Timbers get one (point), but their work's far from done
- Stephen Alexander
- Portland Tribune - Sports
Before the opening whistle against the San Jose Earthquakes, the Portland Timbers knew that they controlled their playoff position. Earlier in the evening, D.C. United had managed only a 2-2 draw with Chivas USA. and the New York Red Bulls had lost 3-1 to Real Salt Lake.
For the Timbers, earning a draw would move them into sole possession of the 10th and final MLS playoff spot. A win would put Portland in a lock for ninth place with the Houston Dynamo.
The Timbers wanted a win and ninth place.
'Our mentality every week, home and away, is that we're going to go out and try to win every game,' Timbers coach John Spencer says. 'When you have that mentality that you're trying to settle for a point, you can invite trouble onto yourself. We went out and tried to win the game.'
That was not how it worked out, though. The Timbers took an early 1-0 lead, then allowed the Earthquakes (6-11-11, 29 points) to spoil it with a second-half goal. The 1-1 draw at Jeld-Wen Field before an announced sellout crowd of 18,627 gave Portland a 6-11-2 record (37 points), one point ahead of New York, which will play host to Portland on Saturday.
After the match, Spencer tried to put a positive spin on the result.
'You look at the results tonight (with) Chivas and D.C., it wasn't too bad of a night for us,' he said. 'You always want to get three (points), but you know what? You can't always win the games.'
The players, however, looked dejected in the locker room.
'It feels like a loss,' defender Mike Chabala said. 'The guys are disappointed. Everybody is. It is what it is. You've got to come out and perform and play. It stings a little bit because we don't have many home games left. We've got to take advantage of the ones we have here.'
The Timbers began the match looking lethargic after Friday night's 3-0 win over the New England Revolution.
Still, Portland managed to quickly give itself a 1-0 lead.
After a long pass down the pitch, Timbers rookie Darlington Nagbe won a header against an Earthquakes defender. Once the ball came to the ground, Nagbe controlled it. He made a run down the right side. When the San Jose defense closed in on him, Nagbe centered a pass just outside the 6-yard box.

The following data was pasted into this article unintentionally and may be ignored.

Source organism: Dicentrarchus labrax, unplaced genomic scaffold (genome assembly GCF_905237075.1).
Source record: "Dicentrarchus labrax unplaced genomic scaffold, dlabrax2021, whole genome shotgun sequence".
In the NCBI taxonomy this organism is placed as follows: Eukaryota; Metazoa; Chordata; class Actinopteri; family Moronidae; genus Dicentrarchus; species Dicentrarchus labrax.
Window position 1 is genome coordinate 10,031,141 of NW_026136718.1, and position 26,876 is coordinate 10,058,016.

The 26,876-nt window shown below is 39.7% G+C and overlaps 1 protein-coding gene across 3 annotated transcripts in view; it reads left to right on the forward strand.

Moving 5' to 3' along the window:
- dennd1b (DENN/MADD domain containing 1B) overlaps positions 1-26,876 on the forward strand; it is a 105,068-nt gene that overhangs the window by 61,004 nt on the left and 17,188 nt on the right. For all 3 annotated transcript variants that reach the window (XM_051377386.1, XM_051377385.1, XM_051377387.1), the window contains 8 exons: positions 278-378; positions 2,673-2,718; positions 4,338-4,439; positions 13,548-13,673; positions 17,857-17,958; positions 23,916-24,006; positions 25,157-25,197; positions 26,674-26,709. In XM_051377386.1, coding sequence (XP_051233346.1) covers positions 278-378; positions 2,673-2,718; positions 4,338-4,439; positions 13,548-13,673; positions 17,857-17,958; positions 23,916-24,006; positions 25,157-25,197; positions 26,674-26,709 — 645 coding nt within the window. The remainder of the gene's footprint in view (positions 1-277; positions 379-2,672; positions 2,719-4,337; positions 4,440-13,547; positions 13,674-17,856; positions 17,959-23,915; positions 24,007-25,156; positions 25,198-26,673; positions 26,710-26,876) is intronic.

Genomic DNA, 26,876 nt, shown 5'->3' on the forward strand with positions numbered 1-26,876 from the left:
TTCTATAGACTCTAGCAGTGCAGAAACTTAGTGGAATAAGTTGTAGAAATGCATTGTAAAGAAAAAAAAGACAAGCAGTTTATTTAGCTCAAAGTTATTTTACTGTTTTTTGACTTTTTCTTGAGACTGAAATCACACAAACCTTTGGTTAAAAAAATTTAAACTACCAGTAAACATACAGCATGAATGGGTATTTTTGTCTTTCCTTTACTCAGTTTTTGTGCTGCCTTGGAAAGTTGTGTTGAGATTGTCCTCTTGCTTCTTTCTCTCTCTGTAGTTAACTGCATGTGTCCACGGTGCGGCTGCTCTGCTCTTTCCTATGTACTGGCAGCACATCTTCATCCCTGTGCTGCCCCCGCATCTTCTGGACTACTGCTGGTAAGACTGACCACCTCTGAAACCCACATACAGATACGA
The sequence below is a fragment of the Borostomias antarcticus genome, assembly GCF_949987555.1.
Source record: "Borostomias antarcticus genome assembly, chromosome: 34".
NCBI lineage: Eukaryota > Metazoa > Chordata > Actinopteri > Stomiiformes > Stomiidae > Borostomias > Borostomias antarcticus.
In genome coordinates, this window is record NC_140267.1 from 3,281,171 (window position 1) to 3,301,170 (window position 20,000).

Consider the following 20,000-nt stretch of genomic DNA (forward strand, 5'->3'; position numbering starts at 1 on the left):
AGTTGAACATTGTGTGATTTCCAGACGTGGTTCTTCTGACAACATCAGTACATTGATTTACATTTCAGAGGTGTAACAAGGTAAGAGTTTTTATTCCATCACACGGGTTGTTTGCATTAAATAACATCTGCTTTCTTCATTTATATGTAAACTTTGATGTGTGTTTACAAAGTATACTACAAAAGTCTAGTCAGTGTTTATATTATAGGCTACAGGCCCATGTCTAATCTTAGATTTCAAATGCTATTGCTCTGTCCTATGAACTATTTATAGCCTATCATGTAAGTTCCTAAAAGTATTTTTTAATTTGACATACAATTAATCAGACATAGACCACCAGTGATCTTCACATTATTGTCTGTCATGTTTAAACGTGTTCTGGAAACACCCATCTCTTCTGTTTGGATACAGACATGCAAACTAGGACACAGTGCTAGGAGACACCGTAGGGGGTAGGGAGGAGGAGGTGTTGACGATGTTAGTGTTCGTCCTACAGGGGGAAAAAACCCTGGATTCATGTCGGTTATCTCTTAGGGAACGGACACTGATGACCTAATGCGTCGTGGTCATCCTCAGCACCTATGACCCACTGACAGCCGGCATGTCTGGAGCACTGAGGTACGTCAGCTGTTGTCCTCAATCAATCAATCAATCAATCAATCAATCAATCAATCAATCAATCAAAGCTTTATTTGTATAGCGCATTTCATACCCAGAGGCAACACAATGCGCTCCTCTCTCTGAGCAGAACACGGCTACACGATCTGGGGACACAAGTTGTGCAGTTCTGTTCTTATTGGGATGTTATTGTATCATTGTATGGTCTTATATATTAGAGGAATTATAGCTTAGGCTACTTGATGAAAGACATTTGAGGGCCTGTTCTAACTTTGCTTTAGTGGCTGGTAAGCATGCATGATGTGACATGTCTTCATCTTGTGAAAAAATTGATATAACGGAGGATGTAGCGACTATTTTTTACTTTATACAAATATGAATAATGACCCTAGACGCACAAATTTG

'Their midfielder went up for the ball and lost sight of it,' Nagbe said. 'I saw the ball and ran and just took the ball and went end line and slid it across.'
Kenny Cooper had slipped in behind the defense and was unmarked, seven yards out. All he had to do was tap a soft right-footed shot, keep it on frame and the ball was in the back of the net.
Humble by nature, Cooper gave all the credit for his second goal in two matches to Nagbe.
'Darlington got the ball and did a great job when he was on it, and he was able to pull it back to me,' Cooper said of his ninth-minute score, his sixth of the season. 'He showed great vision to pull the ball back.'
San Jose earned quite a few chances in the first half. But every time the Earthquakes got off a shot it was as if the ball had a honing device that delivered it directly to Timbers goalkeeper Troy Perkins. Perkins made four saves in the first half, none of them challenging.
Perkins said the easy saves were because of both his positioning and good luck.
'You want to get in the best position you can,' he said. 'If they put it far enough away from you, you're not going to get it. Luckily, most of their shots were from outside angles where I'm in a great spot to make it easy.'
Throughout the second half, the Timbers looked apathetic on defense. The back line let runners get into space and relied on the good fortune of bad passes or missed shots.
That lack of intensity finally came back to bite Portland in the 70th minute, when the Earthquakes found the equalizer.
San Jose played a touch passing game about 20 yards from goal. The ball finally came to midfielder Rafael Baca on the right side. The Timbers failed to converge on Baca. He sent a five-yard horizontal pass to Khari Stephenson, who was standing in the middle of the pitch, just outside the 18-yard box.
Stephenson took a touch, turned and fired a shot between three Timbers defenders. The ball went low and hard and beat Perkins to the bottom corner of the right post.
'The ball was in possession,' Chabala said. 'We got caught in transition. (Defender Eric) Brunner was stepping out. It's just kind of unlucky it went through his legs or snuck right next to him into the side of the net.'
The goal gave the Earthquakes more energy in every aspect of the game. They continued pressuring on the attack. And when the Timbers countered, San Jose closed down faster than they had throughout the match, refusing to allow the Timbers a good chance at goal.
Four of Portland's remaining five regular-season matches will be on the road. With little to no breathing room in the hunt for the playoffs, the Timbers know they must get results on the road if they want to extend their season.
'Do I think we're good enough to go out and pick up points on the road?' Spencer asked. 'Yes, I do. We've got to have that belief in ourselves. That's what the good teams do at this time of the year. They go on the road and grind out three points.
'It's not always about style and substance. Sometimes you've just got to dig deep and go and sneak a win. We'll approach the game against Red Bulls this weekend the exact same way we approached the game tonight: go out and try to get three points.'